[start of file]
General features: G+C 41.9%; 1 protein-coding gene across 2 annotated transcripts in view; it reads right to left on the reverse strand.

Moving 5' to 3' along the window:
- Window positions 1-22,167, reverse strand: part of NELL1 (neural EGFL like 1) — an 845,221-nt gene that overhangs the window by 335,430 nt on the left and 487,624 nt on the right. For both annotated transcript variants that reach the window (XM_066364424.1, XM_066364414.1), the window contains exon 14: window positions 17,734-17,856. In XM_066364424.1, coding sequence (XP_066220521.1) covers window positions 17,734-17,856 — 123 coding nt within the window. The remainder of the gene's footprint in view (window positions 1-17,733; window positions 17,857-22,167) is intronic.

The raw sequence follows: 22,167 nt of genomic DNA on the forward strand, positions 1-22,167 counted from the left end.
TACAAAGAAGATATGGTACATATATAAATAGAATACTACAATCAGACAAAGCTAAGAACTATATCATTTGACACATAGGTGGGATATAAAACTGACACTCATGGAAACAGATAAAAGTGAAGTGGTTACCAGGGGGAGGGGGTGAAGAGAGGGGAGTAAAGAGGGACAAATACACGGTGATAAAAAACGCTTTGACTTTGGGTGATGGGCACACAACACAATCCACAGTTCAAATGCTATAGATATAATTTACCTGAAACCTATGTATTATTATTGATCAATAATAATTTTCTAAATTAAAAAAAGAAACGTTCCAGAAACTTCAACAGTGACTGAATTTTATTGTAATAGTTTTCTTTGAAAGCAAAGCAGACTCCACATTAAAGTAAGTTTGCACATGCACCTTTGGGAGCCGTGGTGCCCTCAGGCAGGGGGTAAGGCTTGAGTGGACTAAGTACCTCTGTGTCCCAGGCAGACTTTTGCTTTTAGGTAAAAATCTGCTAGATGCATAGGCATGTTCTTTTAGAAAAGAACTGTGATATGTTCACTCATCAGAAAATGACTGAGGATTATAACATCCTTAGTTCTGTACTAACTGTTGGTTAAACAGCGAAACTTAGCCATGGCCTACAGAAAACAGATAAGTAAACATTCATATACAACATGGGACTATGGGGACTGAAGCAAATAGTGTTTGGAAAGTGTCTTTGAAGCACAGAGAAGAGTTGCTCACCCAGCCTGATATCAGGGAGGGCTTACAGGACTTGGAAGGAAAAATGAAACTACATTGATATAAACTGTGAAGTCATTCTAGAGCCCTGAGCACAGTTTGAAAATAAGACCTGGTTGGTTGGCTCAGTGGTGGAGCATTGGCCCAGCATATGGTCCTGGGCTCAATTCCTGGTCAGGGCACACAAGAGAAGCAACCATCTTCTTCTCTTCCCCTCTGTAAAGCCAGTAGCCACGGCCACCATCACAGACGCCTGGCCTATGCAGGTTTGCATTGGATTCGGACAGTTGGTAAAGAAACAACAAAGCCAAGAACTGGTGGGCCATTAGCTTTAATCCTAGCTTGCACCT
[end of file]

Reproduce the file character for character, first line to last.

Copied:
General features: G+C 41.9%; 1 protein-coding gene across 2 annotated transcripts in view; it reads right to left on the reverse strand.

Moving 5' to 3' along the window:
- Window positions 1-22,167, reverse strand: part of NELL1 (neural EGFL like 1) — an 845,221-nt gene that overhangs the window by 335,430 nt on the left and 487,624 nt on the right. For both annotated transcript variants that reach the window (XM_066364424.1, XM_066364414.1), the window contains exon 14: window positions 17,734-17,856. In XM_066364424.1, coding sequence (XP_066220521.1) covers window positions 17,734-17,856 — 123 coding nt within the window. The remainder of the gene's footprint in view (window positions 1-17,733; window positions 17,857-22,167) is intronic.

The raw sequence follows: 22,167 nt of genomic DNA on the forward strand, positions 1-22,167 counted from the left end.
TACAAAGAAGATATGGTACATATATAAATAGAATACTACAATCAGACAAAGCTAAGAACTATATCATTTGACACATAGGTGGGATATAAAACTGACACTCATGGAAACAGATAAAAGTGAAGTGGTTACCAGGGGGAGGGGGTGAAGAGAGGGGAGTAAAGAGGGACAAATACACGGTGATAAAAAACGCTTTGACTTTGGGTGATGGGCACACAACACAATCCACAGTTCAAATGCTATAGATATAATTTACCTGAAACCTATGTATTATTATTGATCAATAATAATTTTCTAAATTAAAAAAAGAAACGTTCCAGAAACTTCAACAGTGACTGAATTTTATTGTAATAGTTTTCTTTGAAAGCAAAGCAGACTCCACATTAAAGTAAGTTTGCACATGCACCTTTGGGAGCCGTGGTGCCCTCAGGCAGGGGGTAAGGCTTGAGTGGACTAAGTACCTCTGTGTCCCAGGCAGACTTTTGCTTTTAGGTAAAAATCTGCTAGATGCATAGGCATGTTCTTTTAGAAAAGAACTGTGATATGTTCACTCATCAGAAAATGACTGAGGATTATAACATCCTTAGTTCTGTACTAACTGTTGGTTAAACAGCGAAACTTAGCCATGGCCTACAGAAAACAGATAAGTAAACATTCATATACAACATGGGACTATGGGGACTGAAGCAAATAGTGTTTGGAAAGTGTCTTTGAAGCACAGAGAAGAGTTGCTCACCCAGCCTGATATCAGGGAGGGCTTACAGGACTTGGAAGGAAAAATGAAACTACATTGATATAAACTGTGAAGTCATTCTAGAGCCCTGAGCACAGTTTGAAAATAAGACCTGGTTGGTTGGCTCAGTGGTGGAGCATTGGCCCAGCATATGGTCCTGGGCTCAATTCCTGGTCAGGGCACACAAGAGAAGCAACCATCTTCTTCTCTTCCCCTCTGTAAAGCCAGTAGCCACGGCCACCATCACAGACGCCTGGCCTATGCAGGTTTGCATTGGATTCGGACAGTTGGTAAAGAAACAACAAAGCCAAGAACTGGTGGGCCATTAGCTTTAATCCTAGCTTGCACCT